Microsoft's Interactive Plastic Is a Whole New Form of Digital Input

When Microsoft encourages its engineers to think outside the box, the results aren't always dead-ends like the Kin. In fact, the company's research division is now showing off an amazing thin transparent film called FlexSense that can sense deformations and allow us to interact with tablets and eReaders in fascinating new ways.

Relying on thin sensors printed directly onto the plastic's surface, the shape, movement, and deformation of the film can be detected and translated to software without the need for cameras or any kind of external tracking.


Microsoft's researchers envision the FlexSense film being used alongside existing apps for new methods of interaction. For example, when photo-editing on a tablet, peeling back the film could automatically remove the effects of a filter, revealing the original image. And for hand-drawn animation the film could be used as a digital version of onion skin, letting an animator trace an image underneath, and easily flip back and forth between frames. It even has the potential to make ebooks feel more like traditional printed tomes, letting readers physically flip back and forth between pages of a magazine, making the transition from print to digital a little less jarring.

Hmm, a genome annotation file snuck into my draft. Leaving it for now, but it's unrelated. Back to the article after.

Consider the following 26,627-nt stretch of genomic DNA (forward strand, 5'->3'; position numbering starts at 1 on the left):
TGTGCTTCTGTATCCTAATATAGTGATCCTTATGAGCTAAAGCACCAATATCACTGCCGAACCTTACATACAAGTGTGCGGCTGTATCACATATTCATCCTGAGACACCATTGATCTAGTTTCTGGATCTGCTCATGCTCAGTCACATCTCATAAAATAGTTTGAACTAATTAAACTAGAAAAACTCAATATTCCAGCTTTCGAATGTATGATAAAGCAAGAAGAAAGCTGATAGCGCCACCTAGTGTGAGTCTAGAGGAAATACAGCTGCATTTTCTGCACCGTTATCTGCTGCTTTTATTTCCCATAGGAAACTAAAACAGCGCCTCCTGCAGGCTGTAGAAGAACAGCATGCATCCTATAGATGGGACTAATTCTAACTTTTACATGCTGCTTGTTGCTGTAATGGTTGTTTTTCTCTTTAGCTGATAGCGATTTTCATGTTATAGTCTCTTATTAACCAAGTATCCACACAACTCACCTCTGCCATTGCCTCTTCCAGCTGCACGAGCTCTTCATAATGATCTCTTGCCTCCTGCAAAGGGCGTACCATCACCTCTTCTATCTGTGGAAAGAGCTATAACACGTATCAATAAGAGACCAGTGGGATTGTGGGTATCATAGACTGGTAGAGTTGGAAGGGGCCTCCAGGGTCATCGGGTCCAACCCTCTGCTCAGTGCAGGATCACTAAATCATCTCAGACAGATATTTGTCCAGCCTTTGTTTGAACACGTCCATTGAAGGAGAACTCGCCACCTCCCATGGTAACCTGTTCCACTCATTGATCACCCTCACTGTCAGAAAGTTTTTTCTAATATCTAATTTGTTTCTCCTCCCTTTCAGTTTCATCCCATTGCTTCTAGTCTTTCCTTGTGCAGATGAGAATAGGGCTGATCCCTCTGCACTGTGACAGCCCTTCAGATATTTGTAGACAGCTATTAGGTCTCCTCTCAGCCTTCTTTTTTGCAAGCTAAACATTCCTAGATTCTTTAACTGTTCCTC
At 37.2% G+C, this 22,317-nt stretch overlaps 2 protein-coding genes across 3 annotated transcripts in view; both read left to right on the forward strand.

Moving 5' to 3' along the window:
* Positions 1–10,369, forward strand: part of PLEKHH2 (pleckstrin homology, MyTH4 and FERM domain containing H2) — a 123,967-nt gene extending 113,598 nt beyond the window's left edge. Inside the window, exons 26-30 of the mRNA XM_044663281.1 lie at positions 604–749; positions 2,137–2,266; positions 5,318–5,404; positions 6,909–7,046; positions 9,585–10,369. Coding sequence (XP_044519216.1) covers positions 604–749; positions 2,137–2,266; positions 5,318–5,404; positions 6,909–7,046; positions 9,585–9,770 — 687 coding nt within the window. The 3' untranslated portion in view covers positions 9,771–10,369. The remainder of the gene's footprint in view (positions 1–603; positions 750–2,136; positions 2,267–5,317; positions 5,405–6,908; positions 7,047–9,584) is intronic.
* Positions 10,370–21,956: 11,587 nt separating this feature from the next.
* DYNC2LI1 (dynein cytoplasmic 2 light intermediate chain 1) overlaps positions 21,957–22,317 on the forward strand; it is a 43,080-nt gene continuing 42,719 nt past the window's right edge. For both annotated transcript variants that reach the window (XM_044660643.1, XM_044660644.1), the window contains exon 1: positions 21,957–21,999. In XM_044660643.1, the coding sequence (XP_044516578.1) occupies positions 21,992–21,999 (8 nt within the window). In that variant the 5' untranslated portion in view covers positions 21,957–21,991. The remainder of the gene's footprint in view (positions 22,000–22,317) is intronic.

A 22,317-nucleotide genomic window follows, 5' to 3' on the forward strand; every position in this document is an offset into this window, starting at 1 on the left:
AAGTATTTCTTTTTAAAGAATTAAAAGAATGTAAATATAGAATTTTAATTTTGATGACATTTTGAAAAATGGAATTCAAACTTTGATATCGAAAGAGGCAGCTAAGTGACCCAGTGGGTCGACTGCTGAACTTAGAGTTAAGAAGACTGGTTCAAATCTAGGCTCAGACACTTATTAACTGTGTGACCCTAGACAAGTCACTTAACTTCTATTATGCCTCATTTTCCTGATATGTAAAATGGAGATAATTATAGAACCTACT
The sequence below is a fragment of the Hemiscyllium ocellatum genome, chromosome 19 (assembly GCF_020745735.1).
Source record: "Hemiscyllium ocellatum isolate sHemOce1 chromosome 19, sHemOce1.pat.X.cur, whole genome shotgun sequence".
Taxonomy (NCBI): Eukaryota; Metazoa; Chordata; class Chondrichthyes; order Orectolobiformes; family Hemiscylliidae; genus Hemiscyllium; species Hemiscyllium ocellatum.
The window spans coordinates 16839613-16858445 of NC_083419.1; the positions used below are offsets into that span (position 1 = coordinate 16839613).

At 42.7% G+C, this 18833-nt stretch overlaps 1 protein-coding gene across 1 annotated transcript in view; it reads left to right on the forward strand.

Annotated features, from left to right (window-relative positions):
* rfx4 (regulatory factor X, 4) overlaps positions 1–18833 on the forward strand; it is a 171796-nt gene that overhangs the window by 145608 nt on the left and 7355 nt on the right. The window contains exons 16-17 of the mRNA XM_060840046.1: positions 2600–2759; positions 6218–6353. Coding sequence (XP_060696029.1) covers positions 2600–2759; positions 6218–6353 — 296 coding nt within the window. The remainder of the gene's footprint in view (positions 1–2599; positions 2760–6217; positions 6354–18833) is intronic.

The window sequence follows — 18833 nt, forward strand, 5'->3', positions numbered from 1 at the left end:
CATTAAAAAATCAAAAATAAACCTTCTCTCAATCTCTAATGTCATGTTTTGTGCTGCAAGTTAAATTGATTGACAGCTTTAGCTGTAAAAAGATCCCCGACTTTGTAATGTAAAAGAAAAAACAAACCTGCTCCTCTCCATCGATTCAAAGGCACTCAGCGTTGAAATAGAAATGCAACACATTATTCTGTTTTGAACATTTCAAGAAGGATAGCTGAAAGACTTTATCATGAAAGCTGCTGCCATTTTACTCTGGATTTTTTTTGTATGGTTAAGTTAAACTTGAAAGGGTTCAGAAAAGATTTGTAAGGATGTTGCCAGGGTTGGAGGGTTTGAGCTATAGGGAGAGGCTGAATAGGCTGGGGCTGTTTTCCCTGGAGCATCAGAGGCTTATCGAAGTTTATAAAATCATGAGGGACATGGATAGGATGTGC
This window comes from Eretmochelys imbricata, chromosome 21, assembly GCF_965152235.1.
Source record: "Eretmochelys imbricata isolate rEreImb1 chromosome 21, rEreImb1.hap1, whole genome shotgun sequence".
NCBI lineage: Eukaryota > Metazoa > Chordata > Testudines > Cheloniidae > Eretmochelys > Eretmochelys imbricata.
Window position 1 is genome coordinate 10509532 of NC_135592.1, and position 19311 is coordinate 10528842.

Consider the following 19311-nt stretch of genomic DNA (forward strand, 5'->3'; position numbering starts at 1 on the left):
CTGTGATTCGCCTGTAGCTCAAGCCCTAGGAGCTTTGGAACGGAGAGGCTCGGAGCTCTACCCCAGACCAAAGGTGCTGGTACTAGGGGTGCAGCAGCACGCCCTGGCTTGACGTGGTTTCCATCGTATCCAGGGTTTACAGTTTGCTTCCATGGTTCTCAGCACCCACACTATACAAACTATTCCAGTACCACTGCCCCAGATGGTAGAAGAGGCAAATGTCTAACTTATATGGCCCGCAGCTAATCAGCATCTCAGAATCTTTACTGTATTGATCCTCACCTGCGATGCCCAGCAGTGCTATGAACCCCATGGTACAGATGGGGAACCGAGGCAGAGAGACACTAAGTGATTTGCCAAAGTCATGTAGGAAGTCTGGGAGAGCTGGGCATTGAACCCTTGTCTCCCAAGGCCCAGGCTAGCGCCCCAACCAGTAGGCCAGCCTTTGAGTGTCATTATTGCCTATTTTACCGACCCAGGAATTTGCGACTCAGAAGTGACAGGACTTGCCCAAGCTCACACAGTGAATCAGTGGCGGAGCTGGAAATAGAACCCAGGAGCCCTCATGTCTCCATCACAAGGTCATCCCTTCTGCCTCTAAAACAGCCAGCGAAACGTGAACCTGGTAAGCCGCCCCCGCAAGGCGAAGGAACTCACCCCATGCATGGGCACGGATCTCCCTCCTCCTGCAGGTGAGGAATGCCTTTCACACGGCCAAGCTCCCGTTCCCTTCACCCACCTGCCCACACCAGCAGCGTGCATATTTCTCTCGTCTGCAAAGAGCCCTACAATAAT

It's not clear how long it'll be until we actually see this turning up in products, but the fact that it exists—and works—is terrifically exciting in its own right. [Microsoft Research via Damn Geeky]



I'm kind of shocked this hasn't been done before. It seems incredibly straightforward, since it's essentially just a handful of piezos attached to a plastic sheet to detect bending.

If I only had a dollar for every idea that seemed so ridiculously straightforward in hindsight. I'd have, like, a bunch of dollars.